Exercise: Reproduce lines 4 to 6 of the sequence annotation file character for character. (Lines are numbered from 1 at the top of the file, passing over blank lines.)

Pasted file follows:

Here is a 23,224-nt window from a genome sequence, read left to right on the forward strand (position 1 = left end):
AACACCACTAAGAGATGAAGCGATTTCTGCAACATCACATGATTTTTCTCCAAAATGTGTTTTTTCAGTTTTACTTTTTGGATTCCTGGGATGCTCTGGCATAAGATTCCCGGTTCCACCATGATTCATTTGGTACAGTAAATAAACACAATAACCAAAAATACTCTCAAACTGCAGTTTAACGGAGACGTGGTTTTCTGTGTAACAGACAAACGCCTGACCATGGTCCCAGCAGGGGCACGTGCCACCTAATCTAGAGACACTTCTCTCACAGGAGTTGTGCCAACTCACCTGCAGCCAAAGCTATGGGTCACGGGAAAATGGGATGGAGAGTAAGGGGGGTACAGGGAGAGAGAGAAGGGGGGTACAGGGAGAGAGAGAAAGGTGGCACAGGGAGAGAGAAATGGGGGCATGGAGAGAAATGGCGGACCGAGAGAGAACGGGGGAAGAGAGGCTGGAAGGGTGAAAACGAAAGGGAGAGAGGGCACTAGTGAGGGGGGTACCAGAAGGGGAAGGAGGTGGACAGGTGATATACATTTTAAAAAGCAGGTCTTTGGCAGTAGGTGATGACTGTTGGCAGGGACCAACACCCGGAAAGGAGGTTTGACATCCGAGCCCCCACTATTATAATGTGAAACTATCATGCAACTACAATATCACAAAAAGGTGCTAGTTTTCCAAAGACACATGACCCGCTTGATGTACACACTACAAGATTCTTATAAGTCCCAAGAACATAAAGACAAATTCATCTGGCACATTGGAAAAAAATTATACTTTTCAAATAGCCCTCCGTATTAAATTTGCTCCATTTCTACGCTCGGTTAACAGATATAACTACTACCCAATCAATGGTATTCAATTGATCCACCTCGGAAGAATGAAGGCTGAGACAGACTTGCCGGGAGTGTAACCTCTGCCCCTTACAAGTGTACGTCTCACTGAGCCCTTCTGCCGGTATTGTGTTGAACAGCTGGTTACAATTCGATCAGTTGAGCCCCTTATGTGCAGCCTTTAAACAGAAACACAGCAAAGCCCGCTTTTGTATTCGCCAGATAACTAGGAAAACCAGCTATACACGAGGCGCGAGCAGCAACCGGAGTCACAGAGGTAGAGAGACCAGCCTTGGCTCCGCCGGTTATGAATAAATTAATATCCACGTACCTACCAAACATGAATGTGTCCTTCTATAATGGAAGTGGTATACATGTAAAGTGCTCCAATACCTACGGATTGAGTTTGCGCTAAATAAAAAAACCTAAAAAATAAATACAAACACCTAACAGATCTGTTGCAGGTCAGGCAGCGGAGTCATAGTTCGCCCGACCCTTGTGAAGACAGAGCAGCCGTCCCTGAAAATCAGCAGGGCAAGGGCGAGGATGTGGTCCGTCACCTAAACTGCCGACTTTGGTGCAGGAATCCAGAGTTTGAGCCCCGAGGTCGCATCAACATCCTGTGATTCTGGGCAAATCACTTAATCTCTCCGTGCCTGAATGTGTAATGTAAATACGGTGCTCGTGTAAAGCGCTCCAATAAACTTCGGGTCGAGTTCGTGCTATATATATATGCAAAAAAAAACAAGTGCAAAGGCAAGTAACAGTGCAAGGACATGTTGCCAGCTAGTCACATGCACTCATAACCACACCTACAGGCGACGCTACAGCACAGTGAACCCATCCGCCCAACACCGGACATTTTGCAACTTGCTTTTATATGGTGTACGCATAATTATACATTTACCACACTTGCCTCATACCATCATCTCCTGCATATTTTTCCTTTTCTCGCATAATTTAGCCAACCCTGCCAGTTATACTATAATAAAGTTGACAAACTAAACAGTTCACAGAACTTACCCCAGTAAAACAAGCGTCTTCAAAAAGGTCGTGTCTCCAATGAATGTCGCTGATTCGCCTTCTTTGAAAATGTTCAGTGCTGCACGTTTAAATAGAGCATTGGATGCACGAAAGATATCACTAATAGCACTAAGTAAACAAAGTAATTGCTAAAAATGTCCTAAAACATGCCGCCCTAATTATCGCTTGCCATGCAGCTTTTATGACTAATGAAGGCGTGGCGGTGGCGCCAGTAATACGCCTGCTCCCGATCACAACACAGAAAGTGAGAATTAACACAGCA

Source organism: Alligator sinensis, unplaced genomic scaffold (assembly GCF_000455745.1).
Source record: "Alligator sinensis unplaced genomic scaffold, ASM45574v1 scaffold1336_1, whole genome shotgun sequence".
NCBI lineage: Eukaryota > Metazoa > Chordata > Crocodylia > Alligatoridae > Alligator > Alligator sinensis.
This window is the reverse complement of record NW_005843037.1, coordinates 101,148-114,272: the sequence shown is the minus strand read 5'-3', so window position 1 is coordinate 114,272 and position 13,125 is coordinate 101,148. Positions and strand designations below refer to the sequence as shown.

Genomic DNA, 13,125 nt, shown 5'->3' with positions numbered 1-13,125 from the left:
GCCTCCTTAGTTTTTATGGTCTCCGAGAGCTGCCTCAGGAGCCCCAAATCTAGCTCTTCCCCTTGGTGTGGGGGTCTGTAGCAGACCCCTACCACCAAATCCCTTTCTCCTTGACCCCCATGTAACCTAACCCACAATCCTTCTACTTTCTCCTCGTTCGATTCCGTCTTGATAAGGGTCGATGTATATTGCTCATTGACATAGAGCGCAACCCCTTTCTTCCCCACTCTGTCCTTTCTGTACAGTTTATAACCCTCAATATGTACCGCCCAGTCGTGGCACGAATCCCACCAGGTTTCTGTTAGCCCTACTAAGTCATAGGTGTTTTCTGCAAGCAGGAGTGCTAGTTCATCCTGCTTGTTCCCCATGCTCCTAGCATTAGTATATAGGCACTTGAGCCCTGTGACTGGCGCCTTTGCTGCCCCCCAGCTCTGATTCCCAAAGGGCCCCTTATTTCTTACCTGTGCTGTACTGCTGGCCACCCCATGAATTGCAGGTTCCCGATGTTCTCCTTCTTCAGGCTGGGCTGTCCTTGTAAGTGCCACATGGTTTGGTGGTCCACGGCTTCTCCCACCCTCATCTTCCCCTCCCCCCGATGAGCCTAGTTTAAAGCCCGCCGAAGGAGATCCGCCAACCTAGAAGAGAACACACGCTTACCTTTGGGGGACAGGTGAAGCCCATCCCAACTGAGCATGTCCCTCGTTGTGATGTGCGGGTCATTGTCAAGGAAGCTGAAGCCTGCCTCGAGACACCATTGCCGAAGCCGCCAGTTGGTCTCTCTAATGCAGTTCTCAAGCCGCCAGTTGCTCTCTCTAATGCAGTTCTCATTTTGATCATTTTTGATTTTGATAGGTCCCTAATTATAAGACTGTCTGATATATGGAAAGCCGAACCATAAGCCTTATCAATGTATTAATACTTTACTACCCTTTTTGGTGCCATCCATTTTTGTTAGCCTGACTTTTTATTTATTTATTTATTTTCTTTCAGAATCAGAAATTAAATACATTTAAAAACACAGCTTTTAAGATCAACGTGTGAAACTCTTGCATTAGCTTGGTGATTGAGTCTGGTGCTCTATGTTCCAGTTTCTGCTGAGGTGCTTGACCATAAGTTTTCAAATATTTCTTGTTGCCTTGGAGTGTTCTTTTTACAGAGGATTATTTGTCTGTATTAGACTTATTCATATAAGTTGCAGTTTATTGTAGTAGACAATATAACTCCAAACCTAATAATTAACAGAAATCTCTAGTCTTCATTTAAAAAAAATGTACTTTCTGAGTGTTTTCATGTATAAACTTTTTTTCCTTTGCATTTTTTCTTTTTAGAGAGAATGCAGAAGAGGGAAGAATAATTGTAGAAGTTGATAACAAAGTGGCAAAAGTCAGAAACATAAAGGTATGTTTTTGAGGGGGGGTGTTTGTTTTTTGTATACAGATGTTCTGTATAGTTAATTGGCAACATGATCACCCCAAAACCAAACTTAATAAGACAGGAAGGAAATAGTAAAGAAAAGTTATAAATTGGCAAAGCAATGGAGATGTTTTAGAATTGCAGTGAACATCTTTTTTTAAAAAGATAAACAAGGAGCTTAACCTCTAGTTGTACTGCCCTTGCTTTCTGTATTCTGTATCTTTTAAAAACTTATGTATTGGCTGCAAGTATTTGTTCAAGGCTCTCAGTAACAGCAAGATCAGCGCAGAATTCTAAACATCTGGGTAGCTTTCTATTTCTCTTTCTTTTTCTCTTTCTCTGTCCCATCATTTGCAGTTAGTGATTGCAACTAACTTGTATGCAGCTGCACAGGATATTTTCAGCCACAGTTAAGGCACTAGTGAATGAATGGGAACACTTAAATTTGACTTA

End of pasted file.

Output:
Source record: "Alligator sinensis unplaced genomic scaffold, ASM45574v1 scaffold1336_1, whole genome shotgun sequence".
NCBI lineage: Eukaryota > Metazoa > Chordata > Crocodylia > Alligatoridae > Alligator > Alligator sinensis.
This window is the reverse complement of record NW_005843037.1, coordinates 101,148-114,272: the sequence shown is the minus strand read 5'-3', so window position 1 is coordinate 114,272 and position 13,125 is coordinate 101,148. Positions and strand designations below refer to the sequence as shown.